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August 11, 2006

Cellular scaffold plays dual role in cell division

A new spatiotemporal model of microtubule organization shows the exquisite levels at which the cell division process is controlled

Figure 1: Fluorescently labelled cells of the worm C. elegans showing the last phases of cell division (DNA is blue; γ-tubulin is green; aurora A-kinase is pink; E is early; M is mid; L is late).

Developmental biologists at RIKEN have determined a dual role for microtubules, the basic building blocks of the internal cellular scaffold, during the final stages of cell division or cytokinesis.

During cytokinesis, cells adopt an internal organization reminiscent of the earth’s poles and equator. Spindles of microtubules connect the DNA-containing chromosomes situated along the ‘equator’ with the area around both ‘poles’, the polar cortex. As the spindles pull the chromosomes away from the equator, the cell membrane inches inwards along the equator forming a cleavage furrow. This eventually splits the cell into two daughter cells.

Working with the worm Caenorhabditis elegans, a well-known model organism for studying animal development, Asako Sugimoto and Fumio Motegi from RIKEN’s Center for Developmental Biology in Kobe, and colleagues from New York University, now propose a biphasic model for the regulation of microtubule assembly during cytokinesis. Their model, presented in Developmental Cell1, explains cleavage furrow formation along the cell’s equator.

Using live imaging techniques for fluorescently labelled molecules, Sugimoto and colleagues studied the changes over time in density and location of different components of the cellular scaffold or cytoskeleton (Fig. 1). They first determined that prior to furrow formation, microtubules are enriched in the equatorial plane. All the while, filamentous actin, another component of the cytoskeleton starts forming a so-called contractile ring around the equator. As the microtubule density diminishes at the equator while increasing around the polar cortex, the contractile ring starts closing in (Fig. 2). “These observations combined with analyses using mutants and drugs revealed that the microtubules play two separate roles in the initiation of cytokinesis; one as an ‘instigator’ that localizes the contractile ring to the equator, and the other as a ‘repressor’ of the furrowing outside the equator,” explains Sugimoto.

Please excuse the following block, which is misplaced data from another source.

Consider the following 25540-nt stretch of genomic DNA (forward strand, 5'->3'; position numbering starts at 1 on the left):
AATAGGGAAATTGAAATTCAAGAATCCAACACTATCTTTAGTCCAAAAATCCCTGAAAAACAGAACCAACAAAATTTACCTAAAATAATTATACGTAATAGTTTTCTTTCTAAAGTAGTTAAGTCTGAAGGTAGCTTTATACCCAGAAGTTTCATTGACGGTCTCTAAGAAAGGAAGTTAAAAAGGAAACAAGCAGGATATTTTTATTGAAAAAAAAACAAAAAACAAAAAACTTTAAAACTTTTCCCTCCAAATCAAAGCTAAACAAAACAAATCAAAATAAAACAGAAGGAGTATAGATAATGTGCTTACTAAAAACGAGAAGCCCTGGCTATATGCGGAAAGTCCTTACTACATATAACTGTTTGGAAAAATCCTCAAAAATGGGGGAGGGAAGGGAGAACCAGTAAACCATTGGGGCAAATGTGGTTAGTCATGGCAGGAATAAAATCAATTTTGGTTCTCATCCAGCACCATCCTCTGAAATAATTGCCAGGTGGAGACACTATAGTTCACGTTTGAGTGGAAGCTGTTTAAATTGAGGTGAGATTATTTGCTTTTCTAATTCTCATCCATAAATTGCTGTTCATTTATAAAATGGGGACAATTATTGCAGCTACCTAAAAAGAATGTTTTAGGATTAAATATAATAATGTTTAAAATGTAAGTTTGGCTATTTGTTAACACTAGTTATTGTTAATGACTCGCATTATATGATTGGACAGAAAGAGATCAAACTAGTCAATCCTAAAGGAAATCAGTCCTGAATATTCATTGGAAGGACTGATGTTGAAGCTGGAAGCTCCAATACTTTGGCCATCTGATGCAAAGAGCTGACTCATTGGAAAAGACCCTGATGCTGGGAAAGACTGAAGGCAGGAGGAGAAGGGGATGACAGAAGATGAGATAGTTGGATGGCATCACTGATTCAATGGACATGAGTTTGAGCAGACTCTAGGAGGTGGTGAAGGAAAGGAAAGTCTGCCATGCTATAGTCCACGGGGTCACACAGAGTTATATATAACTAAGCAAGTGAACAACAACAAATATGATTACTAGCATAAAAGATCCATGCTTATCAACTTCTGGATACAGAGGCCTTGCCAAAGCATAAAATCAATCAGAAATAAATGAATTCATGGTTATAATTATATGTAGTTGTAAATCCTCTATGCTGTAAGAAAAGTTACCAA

The team then embarked on a second round of experiments to reconcile these two seemingly contradictory roles of microtubules. Applying molecular biology technologies to manipulate the activities of particular control components of microtubule assembly, they discovered that control of this process gradually ‘changes hands’ from γ-tubulin, a microtubule nucleating protein, to a second control system characterized by an increased presence of the enzyme aurora-A kinase.

“This model of dual-roles of the cytoskeleton provides an attractive alternative to existing models representing the cell cleavage process—in which single control systems fail to satisfactorily explain the different stages of cytokenesis,” notes Sugimoto.

References

  1. Motegi, F., Velarde N.V., Piano, F., & Sugimoto, A. Two phases of astral microtubule activity during cytokinesis in C. elegans embryos. Developmental Cell 10, 509–520 (2006). || (Link)